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Davison commission chairman defends 3-8 percent raises

Davison County Commission Chairman David Weitala believes the county panel did the right thing in November by raising the pay of all county employees by 2 percent plus 50 cents an hour.

It was the second consecutive year for wage increases of that amount, and the raises came during a year when the wages of state employees were frozen and Social Security recipients received no cost-of-living adjustment.

The raises, depending on individual salary levels and bonuses for long-time service, will give county employees pay increases of 3 percent to 7 percent.

On Tuesday, the commissioners approved identical raises for the county jailers' union.

"Given the way we budgeted, (the raises were) feasible to do this year," Weitala said. "Davison County is fairly liquid. Our growth isn't what it was a few years ago, but we aren't sliding back."

Employee salaries, without benefits, cost the county $2,580,288 in 2010.

With the 2011 increases included, the bottom line for salaries will be $2,721,763, or $141,475 more than last year. When benefits are included, that number rises to $3,622,954, or nearly 52 percent of the county's roughly $7 million general fund budget.

Weitala believes the additional employee compensation is necessary, that the county has good workers, and that it must do what it can to keep them. Commissioners Denny Kiner and Jerry Fischer hold similar views.

The other two commissioners, Gerald Weiss and John Claggett, both voted against the increase, stating that it was excessive given the current depressed economy. Claggett's motion to limit the 2 percent raise to 1 percent died for lack of a second.

No formal, prepared criteria for justifying the raises were presented or discussed in open session prior to a 3-2 vote in favor of the measure.

The same 2 percent plus 50 cents per hour formula that was used for 2010 was inserted into the county's 2011 preliminary budget by Auditor Susan Kiepke, and it was submitted as part of the county's official budget at the end of September. The rationale given at that time was that the commissioners would be able to adjust salaries before the end of the year if they wished to do so.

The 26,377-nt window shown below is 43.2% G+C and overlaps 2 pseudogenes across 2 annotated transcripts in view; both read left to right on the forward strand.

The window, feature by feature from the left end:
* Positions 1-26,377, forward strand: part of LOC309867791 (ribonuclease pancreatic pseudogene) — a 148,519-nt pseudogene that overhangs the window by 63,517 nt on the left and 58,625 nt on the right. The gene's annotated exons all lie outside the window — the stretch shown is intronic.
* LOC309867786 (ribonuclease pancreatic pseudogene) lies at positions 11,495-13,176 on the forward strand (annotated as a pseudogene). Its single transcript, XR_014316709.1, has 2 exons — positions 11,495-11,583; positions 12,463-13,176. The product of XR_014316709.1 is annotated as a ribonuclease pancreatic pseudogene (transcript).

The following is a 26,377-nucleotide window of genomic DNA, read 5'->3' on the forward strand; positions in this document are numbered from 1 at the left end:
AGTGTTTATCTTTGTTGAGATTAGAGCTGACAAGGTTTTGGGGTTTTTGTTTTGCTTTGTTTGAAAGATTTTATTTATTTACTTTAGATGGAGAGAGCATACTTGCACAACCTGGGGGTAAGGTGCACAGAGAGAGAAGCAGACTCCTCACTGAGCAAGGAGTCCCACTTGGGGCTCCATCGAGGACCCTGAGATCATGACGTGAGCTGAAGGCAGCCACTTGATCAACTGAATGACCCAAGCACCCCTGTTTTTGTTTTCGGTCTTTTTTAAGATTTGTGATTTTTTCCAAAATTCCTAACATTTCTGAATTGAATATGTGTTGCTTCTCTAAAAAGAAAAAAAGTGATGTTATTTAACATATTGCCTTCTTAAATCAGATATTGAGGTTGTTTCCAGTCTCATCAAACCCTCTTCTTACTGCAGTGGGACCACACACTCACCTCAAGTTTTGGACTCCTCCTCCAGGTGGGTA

Weitala is making no promises for similar increases in 2012.

"I think next year will be a different equation," he said.

That equation might include some sort of salary cap, but he declined speculation on how such a cap might work.

While Commissioner Denny Kiner voted for the raises, he also recommended a wage study. That may or may not happen, Weitala said.

"We'll look into a study after the first of the year," he said, "but cost will determine whether we do it or not."

The county last had a salary study in 1993, said Fischer, but institutional memory is thin regarding the details of that report. The study, believes Auditor Susan Kiepke, formed the basis for the county's current salary scale, but she has been unable to locate a full copy of that report.

State's Attorney Pat Smith, who regularly negotiates on the county's behalf with the jailers' union, strongly favors a salary study.

"It will be important for the county to know where it stands. A lot of things are said about a position being 'underpaid' or 'overpaid,' but a lot of that isn't supported either way by anything. I'd like to have something that we could look at and make that determination -- for union negotiations as well as for the rest of the county."

The city of Mitchell has commissioned two wage studies in the past decade.

Human Resources Director Teri Bertness said the city authorized its initial salary study in 2000 and a follow-up in 2005. Each cost about $15,000.

"We wanted to take a look at our compensation and how it compared, looking at internal equity and external market comparisons," Bertness said.

Put another way, the city wanted to determine what it could afford to pay for a specific job, and what other cities were paying for a similar job.

Prior to the study, Bertness said, pay raises recognized the efforts of individual employees instead of comparing that employee's performance against defined job criteria.

The studies gave the city "good objective criteria we use in performance evaluations to justify employee compensation," she said.

Weitala said the extra 50 cents per hour beyond the 2 percent was designed to lessen the gap between more highly paid employees and lesser-compensated workers.

"We're not saying a worker should be paid as much as a supervisor, but there's a big gap there and we're trying to close it or at least get to the point where there's not such a discrepancy," he said, adding he thinks the two consecutive raises have helped in that regard.

Weitala also believes it makes good sense to retain employees. Turnover, he said, costs any business in terms of re-training and lost productivity.

"It's our workers who make this county function as well as it does," he said.